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Peace Tree Ceremony honors COVID-19 losses in West Virginia

Due to the COVID-19 pandemic, the 2020 Native American Studies peace tree ceremony was a small, private event involving just six people. They met at the peace tree outside Martin Hall on Saturday, Nov. 7, during Native American Heritage Month. The gathering marked the 28th anniversary of the WVU peace tree, planted by Haudenosaunee (Iroquoian) leaders and commemorated annually by the University community with Native American keynote speakers from tribes throughout the U.S.

2020 Peace Tree Ceremony

A ccording to Native American Studies Program Coordinator Bonnie Brown, this year’s peace tree gathering was dedicated to honoring those who are suffering from or have died due to COVID-19. Ellesa Clay High, Department of English professor emerita and former Native American Studies program coordinator, organized the event. High led a group effort with her Preston County neighbors and friends to create a garland of nearly 500 tobacco ties in honor of those who had died in West Virginia as a result of COVID-19, reflecting the loss of life as of early November. State authorities now report the death toll at nearly 800.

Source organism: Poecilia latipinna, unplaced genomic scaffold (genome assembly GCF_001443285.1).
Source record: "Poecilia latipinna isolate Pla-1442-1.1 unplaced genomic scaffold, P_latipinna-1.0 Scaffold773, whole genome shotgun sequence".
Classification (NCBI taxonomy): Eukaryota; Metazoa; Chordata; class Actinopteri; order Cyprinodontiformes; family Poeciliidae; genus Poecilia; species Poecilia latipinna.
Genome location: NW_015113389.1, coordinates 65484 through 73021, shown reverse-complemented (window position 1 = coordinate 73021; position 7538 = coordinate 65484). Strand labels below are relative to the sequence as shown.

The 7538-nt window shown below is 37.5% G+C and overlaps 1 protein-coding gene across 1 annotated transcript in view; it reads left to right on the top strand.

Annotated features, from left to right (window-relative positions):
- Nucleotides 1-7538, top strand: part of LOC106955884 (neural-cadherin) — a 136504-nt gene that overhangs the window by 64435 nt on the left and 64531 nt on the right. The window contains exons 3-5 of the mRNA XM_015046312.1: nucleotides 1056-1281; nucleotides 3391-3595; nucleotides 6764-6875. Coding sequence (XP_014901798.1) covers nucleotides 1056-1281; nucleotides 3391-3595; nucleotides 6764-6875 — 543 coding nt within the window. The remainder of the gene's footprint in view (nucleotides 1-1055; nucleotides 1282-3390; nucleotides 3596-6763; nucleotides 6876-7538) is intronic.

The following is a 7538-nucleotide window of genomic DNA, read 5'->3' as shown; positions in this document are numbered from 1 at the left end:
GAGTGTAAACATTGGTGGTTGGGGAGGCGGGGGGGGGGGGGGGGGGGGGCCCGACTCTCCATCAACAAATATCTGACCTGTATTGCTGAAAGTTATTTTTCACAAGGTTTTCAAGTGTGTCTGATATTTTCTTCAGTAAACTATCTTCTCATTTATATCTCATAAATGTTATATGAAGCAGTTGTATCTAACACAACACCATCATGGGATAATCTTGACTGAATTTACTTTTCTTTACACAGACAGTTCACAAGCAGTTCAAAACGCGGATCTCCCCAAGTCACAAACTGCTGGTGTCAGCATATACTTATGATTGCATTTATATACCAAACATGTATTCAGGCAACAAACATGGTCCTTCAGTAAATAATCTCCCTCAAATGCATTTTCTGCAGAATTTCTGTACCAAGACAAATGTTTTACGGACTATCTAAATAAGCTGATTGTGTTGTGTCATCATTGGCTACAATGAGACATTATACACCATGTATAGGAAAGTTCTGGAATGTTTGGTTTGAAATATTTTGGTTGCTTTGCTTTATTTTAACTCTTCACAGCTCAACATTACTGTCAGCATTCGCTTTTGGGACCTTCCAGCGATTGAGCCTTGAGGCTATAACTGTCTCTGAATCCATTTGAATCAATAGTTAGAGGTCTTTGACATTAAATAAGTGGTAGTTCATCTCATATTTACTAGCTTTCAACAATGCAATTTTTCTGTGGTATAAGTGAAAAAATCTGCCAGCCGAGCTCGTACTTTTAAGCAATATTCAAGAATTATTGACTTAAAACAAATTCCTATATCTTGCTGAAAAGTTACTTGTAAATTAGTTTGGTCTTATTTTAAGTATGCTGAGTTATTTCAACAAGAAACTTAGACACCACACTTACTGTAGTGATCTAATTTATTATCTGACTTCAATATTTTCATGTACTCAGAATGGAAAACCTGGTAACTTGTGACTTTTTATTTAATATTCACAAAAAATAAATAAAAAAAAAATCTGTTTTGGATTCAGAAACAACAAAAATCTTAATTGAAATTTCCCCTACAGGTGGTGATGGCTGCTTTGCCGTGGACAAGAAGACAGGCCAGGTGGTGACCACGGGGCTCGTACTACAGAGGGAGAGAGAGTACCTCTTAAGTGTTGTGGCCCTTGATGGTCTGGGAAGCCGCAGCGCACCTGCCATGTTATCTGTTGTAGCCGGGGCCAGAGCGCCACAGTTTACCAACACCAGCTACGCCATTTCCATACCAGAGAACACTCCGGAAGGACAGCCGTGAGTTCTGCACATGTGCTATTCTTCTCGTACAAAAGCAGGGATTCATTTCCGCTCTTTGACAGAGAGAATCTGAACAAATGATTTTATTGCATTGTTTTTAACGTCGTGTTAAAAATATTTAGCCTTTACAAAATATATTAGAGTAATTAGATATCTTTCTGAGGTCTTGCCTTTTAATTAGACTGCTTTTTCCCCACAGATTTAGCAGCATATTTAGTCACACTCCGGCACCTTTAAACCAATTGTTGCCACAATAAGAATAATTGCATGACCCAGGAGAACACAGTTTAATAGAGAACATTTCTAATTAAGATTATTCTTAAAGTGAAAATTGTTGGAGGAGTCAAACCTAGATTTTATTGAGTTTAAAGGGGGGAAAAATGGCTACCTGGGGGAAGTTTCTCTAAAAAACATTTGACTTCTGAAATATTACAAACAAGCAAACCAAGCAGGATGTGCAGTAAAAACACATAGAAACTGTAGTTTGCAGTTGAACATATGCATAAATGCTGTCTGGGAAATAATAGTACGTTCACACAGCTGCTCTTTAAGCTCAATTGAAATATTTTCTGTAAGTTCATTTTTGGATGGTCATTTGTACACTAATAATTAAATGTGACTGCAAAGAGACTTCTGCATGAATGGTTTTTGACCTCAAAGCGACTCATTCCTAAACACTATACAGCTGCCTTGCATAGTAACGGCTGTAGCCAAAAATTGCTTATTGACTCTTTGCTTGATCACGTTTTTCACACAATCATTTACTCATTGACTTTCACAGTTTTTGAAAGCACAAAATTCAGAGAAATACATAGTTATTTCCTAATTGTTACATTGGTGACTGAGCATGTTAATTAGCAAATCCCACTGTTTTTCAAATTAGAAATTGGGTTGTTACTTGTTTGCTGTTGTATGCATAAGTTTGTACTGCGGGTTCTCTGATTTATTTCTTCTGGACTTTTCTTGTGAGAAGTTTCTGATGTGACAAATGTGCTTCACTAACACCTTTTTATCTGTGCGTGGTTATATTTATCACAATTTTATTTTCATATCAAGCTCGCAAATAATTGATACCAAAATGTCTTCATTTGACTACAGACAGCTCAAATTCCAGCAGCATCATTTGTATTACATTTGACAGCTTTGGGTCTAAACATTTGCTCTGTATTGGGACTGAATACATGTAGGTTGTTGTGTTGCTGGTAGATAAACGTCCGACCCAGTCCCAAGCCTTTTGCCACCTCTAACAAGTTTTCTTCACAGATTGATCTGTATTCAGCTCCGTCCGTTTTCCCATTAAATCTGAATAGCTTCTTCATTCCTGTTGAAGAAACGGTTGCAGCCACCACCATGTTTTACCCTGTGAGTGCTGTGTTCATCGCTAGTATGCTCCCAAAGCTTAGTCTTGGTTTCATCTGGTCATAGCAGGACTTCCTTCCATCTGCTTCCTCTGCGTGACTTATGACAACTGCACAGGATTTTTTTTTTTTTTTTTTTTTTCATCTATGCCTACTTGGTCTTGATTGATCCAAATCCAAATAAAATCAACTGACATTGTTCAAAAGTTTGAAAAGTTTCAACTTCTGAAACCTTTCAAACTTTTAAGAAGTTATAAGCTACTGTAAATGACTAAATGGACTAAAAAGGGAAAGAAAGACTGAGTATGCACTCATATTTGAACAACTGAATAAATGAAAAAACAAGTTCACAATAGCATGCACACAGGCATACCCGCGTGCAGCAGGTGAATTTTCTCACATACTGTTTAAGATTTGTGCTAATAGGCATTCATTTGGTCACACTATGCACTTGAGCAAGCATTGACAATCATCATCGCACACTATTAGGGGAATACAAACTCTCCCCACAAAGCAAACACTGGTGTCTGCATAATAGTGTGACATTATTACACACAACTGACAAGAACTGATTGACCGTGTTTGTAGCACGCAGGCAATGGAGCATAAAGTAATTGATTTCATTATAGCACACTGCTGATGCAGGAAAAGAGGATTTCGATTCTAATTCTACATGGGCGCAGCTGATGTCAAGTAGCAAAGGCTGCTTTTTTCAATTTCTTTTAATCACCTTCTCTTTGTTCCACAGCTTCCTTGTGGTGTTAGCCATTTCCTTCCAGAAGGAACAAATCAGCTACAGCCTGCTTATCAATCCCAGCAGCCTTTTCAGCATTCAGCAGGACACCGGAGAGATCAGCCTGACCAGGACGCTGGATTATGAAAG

The small, handmade ties contained a small bit of tobacco bundled in red fabric and tied with ribbon—many Native Americans regard tobacco as a sacred component of prayer and ritual. High also made a larger gold and blue tobacco bundle in tribute to individuals at WVU who are struggling due to the pandemic.

“As I put the memorial garland together, each tie touching another, I thought, ‘the spiritual does not have to social distance,’” High said. “It was such an honor, and it was very moving to create it.”

The nearly 1,000-year-old peace tree tradition began when the peacemaker united the warring Seneca, Cayuga, Oneida, Mohawk and Onondaga Nations by planting the original Tree of Peace at Onondaga, forming the Haudenosaunee Confederacy, later joined by the Tuscarora.  

Original plans called for Merv Tano, president of the International Institute for Indigenous Resource Management, to serve as the 2020 Peace Tree Ceremony guest of honor. His visit is moved to fall 2021. Likewise, U.S. Poet Laureate Joy Harjo (Muscogee Creek) was slated to serve as the NAS Program guest of honor in March 2021 but is now scheduled for April 4-6, 2022.

In addition to High and Brown, the Peace Tree commemoration included Daniel McNeil, Eberly Distinguished Professor of Public Service and professor of  psychology and member of the NAS Program Committee, NAS alumni Billy Williams and Mary Marra, and Mary’s daughter Sara.

The 2019 Peace Tree Ceremony includes a history of the Peace Tree and formation of the Haudenosaunee Confederacy, presented by Jacobs, along with opening remarks by WVU administrators, gift-giving and songs.